Nature Imagery and the Life Cycle in Robert Frost’s The Wind and the Rain

Nature Imagery and the Life Cycle in Robert Frost’s The Wind and the Rain

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Nature Imagery and the Life Cycle in Robert Frost’s The Wind and the Rain


In his poem “The Wind and the Rain,” Robert Frost develops a central theme, presenting a man’s reflection upon his life. As the man ages, he realizes that he spent much of his life worrying about his inevitable death instead of living his life to the fullest. The man expresses his desire to renew life at all costs; he would rather die living than spend the rest of his life concerning himself with death. Robert Frost’s theme in “The Wind and the Rain,” therefore, is that life should be lived, and one should not worry about his inevitable death, for he does not have the power to control death, only the way he lives his life. Frost uses images of nature throughout the poem to support his central theme.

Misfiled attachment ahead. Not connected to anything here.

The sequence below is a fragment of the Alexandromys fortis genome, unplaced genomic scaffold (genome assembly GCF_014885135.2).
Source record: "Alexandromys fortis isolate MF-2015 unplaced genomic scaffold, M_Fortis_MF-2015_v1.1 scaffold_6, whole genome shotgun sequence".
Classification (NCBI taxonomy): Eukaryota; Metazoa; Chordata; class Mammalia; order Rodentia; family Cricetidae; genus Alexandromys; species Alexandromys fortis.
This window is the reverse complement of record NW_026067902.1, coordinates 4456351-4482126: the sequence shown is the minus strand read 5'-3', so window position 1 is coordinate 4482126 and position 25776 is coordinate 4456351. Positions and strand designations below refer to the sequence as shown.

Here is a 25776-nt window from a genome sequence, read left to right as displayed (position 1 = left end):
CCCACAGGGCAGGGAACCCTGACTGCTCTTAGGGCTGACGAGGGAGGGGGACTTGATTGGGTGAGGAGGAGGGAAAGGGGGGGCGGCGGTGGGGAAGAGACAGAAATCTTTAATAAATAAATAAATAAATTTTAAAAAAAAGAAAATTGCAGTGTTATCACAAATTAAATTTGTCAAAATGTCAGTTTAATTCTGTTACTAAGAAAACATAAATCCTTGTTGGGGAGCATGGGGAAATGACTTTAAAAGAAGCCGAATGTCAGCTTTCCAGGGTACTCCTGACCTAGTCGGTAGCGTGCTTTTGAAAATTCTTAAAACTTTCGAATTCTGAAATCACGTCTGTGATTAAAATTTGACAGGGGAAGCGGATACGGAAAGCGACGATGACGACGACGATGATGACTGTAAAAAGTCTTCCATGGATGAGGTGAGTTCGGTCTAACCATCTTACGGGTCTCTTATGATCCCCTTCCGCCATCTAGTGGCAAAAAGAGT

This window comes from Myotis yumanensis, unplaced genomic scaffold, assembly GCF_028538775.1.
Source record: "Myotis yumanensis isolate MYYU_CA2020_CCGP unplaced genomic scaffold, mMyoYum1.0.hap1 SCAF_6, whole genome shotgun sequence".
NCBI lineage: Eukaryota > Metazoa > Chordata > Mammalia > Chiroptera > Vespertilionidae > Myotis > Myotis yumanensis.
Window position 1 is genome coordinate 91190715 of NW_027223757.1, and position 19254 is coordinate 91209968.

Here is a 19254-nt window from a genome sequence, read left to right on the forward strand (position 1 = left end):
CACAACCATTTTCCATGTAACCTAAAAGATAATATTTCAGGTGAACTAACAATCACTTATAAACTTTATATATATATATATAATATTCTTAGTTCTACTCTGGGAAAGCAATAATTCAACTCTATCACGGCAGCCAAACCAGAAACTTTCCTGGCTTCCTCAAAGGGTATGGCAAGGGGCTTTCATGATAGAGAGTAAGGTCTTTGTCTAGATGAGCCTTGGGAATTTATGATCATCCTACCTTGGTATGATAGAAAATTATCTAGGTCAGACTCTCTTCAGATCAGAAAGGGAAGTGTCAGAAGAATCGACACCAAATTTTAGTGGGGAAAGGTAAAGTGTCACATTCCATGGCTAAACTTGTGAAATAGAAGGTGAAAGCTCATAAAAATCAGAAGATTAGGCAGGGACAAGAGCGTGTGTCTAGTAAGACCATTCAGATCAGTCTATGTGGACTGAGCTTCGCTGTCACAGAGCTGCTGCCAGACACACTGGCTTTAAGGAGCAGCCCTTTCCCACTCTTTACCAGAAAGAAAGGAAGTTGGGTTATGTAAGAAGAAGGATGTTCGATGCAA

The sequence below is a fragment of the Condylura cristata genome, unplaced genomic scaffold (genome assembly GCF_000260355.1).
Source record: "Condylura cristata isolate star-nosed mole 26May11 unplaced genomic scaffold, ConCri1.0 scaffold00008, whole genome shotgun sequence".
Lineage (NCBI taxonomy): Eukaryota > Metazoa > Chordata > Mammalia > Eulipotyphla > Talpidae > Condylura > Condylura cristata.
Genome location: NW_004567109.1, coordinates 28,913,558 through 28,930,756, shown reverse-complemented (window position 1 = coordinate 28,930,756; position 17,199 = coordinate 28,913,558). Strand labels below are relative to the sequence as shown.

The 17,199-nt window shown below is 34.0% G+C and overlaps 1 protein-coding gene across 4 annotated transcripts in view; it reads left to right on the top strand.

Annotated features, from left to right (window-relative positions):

In part I of “The Wind and the Rain,” the speaker discusses the fact that he is aging, and his death is undeniable. He realizes that he has “let [his focus on death] drive [him] deathward,” yet he has done little to change his focus. The man regrets that he spent much of his life “[singing] of death,” wishi...

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